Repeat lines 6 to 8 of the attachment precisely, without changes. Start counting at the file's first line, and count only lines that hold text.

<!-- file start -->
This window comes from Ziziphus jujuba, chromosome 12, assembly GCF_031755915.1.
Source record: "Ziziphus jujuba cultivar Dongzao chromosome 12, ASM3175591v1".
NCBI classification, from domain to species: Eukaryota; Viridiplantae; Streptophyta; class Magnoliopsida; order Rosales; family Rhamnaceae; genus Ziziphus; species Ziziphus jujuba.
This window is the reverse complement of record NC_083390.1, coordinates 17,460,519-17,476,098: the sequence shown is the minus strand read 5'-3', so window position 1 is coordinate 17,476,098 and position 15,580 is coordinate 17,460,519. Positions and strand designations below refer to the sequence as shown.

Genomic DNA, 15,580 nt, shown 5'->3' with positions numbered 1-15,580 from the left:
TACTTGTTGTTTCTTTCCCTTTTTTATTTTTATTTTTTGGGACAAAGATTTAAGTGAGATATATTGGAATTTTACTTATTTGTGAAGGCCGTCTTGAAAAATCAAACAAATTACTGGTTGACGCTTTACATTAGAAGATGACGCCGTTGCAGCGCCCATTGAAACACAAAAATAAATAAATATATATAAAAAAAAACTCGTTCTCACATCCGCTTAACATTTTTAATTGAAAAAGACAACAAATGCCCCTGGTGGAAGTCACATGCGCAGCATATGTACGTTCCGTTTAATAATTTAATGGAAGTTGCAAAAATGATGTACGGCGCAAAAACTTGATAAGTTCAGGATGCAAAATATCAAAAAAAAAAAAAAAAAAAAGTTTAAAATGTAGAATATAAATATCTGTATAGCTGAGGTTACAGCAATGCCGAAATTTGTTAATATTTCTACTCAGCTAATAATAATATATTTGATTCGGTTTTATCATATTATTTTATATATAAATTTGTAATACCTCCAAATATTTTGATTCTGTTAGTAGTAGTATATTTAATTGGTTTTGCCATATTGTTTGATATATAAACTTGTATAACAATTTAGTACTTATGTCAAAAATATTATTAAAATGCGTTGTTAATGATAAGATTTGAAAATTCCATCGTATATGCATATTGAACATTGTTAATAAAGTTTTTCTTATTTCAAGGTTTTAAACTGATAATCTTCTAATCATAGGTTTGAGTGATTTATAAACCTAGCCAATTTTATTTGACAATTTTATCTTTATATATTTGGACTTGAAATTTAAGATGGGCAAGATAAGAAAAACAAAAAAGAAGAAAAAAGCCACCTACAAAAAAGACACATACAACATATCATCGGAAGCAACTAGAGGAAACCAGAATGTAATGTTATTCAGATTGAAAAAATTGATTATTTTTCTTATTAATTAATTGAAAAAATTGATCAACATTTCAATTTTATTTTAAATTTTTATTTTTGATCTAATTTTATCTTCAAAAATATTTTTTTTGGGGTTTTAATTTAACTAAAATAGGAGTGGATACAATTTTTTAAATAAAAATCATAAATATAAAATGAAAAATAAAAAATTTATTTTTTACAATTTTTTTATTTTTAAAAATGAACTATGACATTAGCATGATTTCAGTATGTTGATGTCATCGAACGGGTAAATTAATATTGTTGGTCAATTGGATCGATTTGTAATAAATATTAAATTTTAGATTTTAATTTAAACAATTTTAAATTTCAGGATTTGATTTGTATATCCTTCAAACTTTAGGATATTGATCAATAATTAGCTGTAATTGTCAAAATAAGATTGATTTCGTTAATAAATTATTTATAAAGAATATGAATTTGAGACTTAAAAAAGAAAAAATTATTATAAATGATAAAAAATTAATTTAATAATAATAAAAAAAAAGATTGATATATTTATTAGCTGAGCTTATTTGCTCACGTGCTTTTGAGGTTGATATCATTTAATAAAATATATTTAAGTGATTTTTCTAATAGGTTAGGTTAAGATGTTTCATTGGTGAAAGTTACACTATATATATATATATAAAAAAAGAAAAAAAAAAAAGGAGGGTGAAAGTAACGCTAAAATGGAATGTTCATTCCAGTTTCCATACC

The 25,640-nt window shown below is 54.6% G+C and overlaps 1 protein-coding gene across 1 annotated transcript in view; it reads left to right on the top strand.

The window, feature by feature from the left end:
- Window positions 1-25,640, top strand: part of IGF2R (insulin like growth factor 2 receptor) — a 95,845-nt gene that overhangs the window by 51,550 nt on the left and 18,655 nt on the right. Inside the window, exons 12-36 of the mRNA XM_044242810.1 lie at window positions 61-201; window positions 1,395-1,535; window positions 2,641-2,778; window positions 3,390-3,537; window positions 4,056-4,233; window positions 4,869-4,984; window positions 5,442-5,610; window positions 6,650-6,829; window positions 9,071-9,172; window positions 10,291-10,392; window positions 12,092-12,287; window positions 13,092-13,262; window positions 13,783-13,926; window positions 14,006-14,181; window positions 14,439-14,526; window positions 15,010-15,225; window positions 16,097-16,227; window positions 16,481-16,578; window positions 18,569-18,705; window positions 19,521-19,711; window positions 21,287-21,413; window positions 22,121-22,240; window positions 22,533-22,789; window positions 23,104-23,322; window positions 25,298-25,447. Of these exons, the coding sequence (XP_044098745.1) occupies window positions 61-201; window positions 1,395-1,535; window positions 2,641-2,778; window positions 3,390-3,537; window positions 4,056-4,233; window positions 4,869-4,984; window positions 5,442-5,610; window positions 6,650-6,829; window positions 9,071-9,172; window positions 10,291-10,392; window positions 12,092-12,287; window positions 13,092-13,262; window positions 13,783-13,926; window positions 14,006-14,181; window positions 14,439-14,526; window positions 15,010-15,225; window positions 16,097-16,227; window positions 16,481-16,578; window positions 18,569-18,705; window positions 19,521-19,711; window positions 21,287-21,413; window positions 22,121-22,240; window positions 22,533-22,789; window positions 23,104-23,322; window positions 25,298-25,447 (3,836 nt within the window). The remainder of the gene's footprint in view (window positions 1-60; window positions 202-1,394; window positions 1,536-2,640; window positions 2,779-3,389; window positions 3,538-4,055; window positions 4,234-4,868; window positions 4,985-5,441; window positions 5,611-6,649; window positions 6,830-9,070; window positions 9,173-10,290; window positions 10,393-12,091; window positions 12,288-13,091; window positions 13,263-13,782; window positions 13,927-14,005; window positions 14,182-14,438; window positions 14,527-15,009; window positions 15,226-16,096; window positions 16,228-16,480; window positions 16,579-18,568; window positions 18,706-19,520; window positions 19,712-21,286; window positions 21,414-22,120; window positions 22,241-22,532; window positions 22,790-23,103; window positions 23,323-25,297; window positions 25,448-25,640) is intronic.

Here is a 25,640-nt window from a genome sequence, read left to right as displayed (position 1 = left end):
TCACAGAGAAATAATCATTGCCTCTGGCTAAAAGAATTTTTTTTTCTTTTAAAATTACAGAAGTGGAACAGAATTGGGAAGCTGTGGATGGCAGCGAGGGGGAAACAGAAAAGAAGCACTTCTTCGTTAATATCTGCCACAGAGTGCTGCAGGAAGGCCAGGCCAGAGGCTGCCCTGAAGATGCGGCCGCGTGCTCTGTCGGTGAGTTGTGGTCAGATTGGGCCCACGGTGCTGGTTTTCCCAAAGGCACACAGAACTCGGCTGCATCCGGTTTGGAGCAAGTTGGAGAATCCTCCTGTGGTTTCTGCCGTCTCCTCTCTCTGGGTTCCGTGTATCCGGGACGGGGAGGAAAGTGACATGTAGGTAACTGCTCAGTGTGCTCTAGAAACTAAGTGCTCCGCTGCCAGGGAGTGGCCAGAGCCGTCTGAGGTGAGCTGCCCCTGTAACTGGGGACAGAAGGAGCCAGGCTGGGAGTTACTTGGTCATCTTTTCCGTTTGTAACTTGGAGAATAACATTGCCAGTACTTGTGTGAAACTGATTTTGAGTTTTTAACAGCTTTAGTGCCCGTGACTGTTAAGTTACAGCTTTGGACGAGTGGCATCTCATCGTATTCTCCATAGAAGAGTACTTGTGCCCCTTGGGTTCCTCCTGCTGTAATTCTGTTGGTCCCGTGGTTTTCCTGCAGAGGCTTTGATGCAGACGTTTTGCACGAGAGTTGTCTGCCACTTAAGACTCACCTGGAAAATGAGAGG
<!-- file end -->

TACTTGTTGTTTCTTTCCCTTTTTTATTTTTATTTTTTGGGACAAAGATTTAAGTGAGATATATTGGAATTTTACTTATTTGTGAAGGCCGTCTTGAAAAATCAAACAAATTACTGGTTGACGCTTTACATTAGAAGATGACGCCGTTGCAGCGCCCATTGAAACACAAAAATAAATAAATATATATAAAAAAAAACTCGTTCTCACATCCGCTTAACATTTTTAATTGAAAAAGACAACAAATGCCCCTGGTGGAAGTCACATGCGCAGCATATGTACGTTCCGTTTAATAATTTAATGGAAGTTGCAAAAATGATGTACGGCGCAAAAACTTGATAAGTTCAGGATGCAAAATATCAAAAAAAAAAAAAAAAAAAAGTTTAAAATGTAGAATATAAATATCTGTATAGCTGAGGTTACAGCAATGCCGAAATTTGTTAATATTTCTACTCAGCTAATAATAATATATTTGATTCGGTTTTATCATATTATTTTATATATAAATTTGTAATACCTCCAAATATTTTGATTCTGTTAGTAGTAGTATATTTAATTGGTTTTGCCATATTGTTTGATATATAAACTTGTATAACAATTTAGTACTTATGTCAAAAATATTATTAAAATGCGTTGTTAATGATAAGATTTGAAAATTCCATCGTATATGCATATTGAACATTGTTAATAAAGTTTTTCTTATTTCAAGGTTTTAAACTGATAATCTTCTAATCATAGGTTTGAGTGATTTATAAACCTAGCCAATTTTATTTGACAATTTTATCTTTATATATTTGGACTTGAAATTTAAGATGGGCAAGATAAGAAAAACAAAAAAGAAGAAAAAAGCCACCTACAAAAAAGACACATACAACATATCATCGGAAGCAACTAGAGGAAACCAGAATGTAATGTTATTCAGATTGAAAAAATTGATTATTTTTCTTATTAATTAATTGAAAAAATTGATCAACATTTCAATTTTATTTTAAATTTTTATTTTTGATCTAATTTTATCTTCAAAAATATTTTTTTTGGGGTTTTAATTTAACTAAAATAGGAGTGGATACAATTTTTTAAATAAAAATCATAAATATAAAATGAAAAATAAAAAATTTATTTTTTACAATTTTTTTATTTTTAAAAATGAACTATGACATTAGCATGATTTCAGTATGTTGATGTCATCGAACGGGTAAATTAATATTGTTGGTCAATTGGATCGATTTGTAATAAATATTAAATTTTAGATTTTAATTTAAACAATTTTAAATTTCAGGATTTGATTTGTATATCCTTCAAACTTTAGGATATTGATCAATAATTAGCTGTAATTGTCAAAATAAGATTGATTTCGTTAATAAATTATTTATAAAGAATATGAATTTGAGACTTAAAAAAGAAAAAATTATTATAAATGATAAAAAATTAATTTAATAATAATAAAAAAAAAGATTGATATATTTATTAGCTGAGCTTATTTGCTCACGTGCTTTTGAGGTTGATATCATTTAATAAAATATATTTAAGTGATTTTTCTAATAGGTTAGGTTAAGATGTTTCATTGGTGAAAGTTACACTATATATATATATATAAAAAAAGAAAAAAAAAAAAGGAGGGTGAAAGTAACGCTAAAATGGAATGTTCATTCCAGTTTCCATACC

The 25,640-nt window shown below is 54.6% G+C and overlaps 1 protein-coding gene across 1 annotated transcript in view; it reads left to right on the top strand.

The window, feature by feature from the left end: